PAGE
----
The Anonymous Widower

France’s First Offshore Wind Farm Fully Up And Running

The title of this post, is the same as that of this article on offshoreWIND.biz.

This is the sub-title.

France’s first commercial-scale offshore wind farm, the 480 MW Saint-Nazaire, has been fully commissioned.

Does this mean, that this is France’s only operational offshore wind farm?

It does appear so, whereas the UK has 13,628 MW of offshore wind.

With onshore wind, the French have 15,000 MW and England has 14,000 MW.So we’re ahead in offshore and  total, but behind in onshore.

November 23, 2022 Posted by | Energy | , | Leave a comment

From 2025, Nestlé Waters France Will Use The First Hydrogen-Powered Freight Train Through An Innovative Solution Developed by Alstom and ENGIE

The title of this post, is the same as that of this press release from Alstom.

These are the main points of the press release.

  • Nestlé Waters will be the first company in Europe to benefit from the hydrogen fuel cell solution developed by Alstom and ENGIE, for rail freight.

  • The purpose is to operate the first hydrogen-powered freight train from the Vosges plant, thanks to a hydrogen generator wagon system developed by Alstom and supplied with renewable hydrogen by ENGIE, from 2025.

  • engieltimately, this project should enable Nestlé Waters to reduce emissions by 10,000 tons of COequivalent per year.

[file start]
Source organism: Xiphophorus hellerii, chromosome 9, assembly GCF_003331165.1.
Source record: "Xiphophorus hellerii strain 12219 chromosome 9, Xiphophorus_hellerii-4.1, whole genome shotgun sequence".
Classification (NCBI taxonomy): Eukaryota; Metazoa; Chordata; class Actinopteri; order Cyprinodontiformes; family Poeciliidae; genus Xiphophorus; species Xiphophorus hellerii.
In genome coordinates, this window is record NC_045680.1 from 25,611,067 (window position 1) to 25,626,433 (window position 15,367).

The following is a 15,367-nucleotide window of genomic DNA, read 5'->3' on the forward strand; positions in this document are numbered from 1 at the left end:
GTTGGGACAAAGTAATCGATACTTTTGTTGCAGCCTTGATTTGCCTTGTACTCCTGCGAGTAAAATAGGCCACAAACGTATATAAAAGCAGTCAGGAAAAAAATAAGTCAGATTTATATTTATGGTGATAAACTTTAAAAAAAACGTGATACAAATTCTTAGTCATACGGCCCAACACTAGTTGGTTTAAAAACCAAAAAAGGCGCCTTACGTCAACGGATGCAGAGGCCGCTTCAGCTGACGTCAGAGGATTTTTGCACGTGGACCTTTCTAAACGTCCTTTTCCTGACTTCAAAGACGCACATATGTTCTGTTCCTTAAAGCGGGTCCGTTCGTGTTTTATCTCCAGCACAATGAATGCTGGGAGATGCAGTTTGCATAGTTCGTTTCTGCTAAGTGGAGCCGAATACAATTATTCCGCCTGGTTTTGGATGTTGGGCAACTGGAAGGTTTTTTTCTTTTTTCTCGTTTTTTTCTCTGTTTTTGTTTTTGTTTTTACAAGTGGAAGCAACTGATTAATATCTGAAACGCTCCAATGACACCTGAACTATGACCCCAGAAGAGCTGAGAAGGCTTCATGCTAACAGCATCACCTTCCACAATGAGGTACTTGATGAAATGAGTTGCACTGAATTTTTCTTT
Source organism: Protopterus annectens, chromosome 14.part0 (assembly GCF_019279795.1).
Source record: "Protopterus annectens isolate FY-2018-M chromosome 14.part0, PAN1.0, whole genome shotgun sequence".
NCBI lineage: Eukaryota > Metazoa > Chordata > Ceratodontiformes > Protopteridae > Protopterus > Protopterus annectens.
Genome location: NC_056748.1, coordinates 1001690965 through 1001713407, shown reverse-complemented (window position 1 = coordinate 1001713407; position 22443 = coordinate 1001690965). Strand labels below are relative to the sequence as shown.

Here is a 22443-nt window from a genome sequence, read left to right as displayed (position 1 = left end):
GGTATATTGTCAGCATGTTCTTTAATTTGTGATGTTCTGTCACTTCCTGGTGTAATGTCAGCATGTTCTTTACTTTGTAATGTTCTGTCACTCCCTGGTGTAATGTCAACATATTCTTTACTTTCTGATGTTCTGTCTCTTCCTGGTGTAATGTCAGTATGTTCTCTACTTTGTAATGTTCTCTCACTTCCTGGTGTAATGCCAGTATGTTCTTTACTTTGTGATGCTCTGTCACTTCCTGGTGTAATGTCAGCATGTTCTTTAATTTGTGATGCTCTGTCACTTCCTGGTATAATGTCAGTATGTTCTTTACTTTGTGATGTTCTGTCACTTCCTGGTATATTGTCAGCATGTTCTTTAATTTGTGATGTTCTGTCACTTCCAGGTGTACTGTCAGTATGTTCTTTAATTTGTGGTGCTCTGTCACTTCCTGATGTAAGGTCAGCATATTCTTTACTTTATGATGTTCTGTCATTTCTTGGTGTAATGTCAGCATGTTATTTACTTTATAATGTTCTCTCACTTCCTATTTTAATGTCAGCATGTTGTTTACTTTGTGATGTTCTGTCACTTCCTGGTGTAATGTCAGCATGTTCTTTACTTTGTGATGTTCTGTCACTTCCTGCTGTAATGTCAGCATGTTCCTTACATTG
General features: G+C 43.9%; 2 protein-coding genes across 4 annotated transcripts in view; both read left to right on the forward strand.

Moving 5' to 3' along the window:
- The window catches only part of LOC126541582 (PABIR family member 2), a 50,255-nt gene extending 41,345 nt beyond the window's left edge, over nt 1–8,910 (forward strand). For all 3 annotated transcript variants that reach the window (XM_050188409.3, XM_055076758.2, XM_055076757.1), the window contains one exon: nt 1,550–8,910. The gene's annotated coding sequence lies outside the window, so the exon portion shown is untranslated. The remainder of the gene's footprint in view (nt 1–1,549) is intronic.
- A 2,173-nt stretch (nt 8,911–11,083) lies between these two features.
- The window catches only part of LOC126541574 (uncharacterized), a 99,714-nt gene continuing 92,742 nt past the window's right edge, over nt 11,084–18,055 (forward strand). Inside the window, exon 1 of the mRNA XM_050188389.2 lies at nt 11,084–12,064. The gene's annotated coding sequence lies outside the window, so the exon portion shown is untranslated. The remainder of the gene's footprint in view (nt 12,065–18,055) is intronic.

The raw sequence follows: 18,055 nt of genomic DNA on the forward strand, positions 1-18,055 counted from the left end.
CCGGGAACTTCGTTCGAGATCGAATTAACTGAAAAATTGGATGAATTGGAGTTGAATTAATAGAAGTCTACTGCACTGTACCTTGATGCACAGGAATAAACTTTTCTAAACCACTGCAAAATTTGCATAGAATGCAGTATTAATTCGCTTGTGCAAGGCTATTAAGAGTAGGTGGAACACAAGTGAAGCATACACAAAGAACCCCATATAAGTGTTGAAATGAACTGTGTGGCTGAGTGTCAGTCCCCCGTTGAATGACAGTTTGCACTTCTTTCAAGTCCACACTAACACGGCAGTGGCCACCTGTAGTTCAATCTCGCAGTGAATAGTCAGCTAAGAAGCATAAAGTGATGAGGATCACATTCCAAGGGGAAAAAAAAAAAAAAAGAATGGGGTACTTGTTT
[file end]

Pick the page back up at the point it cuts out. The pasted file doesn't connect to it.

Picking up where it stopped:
• This new collaboration is in line with the actions Nestlé Waters has been carried out for several years to decarbonize its supply chain.

In this Alstom visualisation that accompanies the press release, an Alstom Prima locomotive can be seen pulling a tender full of hydrogen, that generates electricity.

It would appear to be a very simple concept.

  • The electric locomotive uses electrification where it is available.
  • On lines without electrification, hydrogen is used to generate electricity.
  • The locomotive and the tender are connected by a cable.
  • I suspect for longer distances, larger generators with a larger hydrogen capacity can be developed.
  • It would appear that typical SNCF Prima locomotives have at least 4 MW of power, so the generator must be at least this size.

I could see this concept being used with a 4 MW Class 90 electric locomotive.

November 23, 2022 Posted by | Hydrogen, Transport/Travel | , , , , , , | 1 Comment

Norwegian Company To Power Data Centres With Offshore Wind

The title of this post, is the same as that of this article on offshoreWIND.biz.

This is the sub-title.

Norwegian energy company Earth Wind & Power (EWP) is set to offtake up to 400MW of excess and pre-grid offshore wind power to supply electricity to data centre infrastructure in Northern Europe.

This sounds like a good idea.

Over the next few years, the UK will be ramping up our production of renewable energy.

Data centres could be an ideal way to make money from our excess energy.

November 23, 2022 Posted by | Computing, Energy | , , | Leave a comment